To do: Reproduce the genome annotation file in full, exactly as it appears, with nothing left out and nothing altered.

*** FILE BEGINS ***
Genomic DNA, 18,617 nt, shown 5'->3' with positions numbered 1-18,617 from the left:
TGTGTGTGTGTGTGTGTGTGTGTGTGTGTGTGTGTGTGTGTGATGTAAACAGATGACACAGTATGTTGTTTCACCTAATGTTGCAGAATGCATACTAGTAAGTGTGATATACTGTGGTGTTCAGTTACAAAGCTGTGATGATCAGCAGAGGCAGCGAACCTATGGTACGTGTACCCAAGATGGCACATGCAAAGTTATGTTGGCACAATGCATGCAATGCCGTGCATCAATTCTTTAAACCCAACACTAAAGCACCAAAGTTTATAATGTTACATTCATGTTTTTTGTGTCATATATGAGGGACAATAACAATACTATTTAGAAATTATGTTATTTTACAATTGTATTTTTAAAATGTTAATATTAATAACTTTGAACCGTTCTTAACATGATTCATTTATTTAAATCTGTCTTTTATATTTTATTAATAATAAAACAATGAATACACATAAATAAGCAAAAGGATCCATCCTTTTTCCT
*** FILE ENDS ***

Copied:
Genomic DNA, 18,617 nt, shown 5'->3' with positions numbered 1-18,617 from the left:
TGTGTGTGTGTGTGTGTGTGTGTGTGTGTGTGTGTGTGTGTGATGTAAACAGATGACACAGTATGTTGTTTCACCTAATGTTGCAGAATGCATACTAGTAAGTGTGATATACTGTGGTGTTCAGTTACAAAGCTGTGATGATCAGCAGAGGCAGCGAACCTATGGTACGTGTACCCAAGATGGCACATGCAAAGTTATGTTGGCACAATGCATGCAATGCCGTGCATCAATTCTTTAAACCCAACACTAAAGCACCAAAGTTTATAATGTTACATTCATGTTTTTTGTGTCATATATGAGGGACAATAACAATACTATTTAGAAATTATGTTATTTTACAATTGTATTTTTAAAATGTTAATATTAATAACTTTGAACCGTTCTTAACATGATTCATTTATTTAAATCTGTCTTTTATATTTTATTAATAATAAAACAATGAATACACATAAATAAGCAAAAGGATCCATCCTTTTTCCT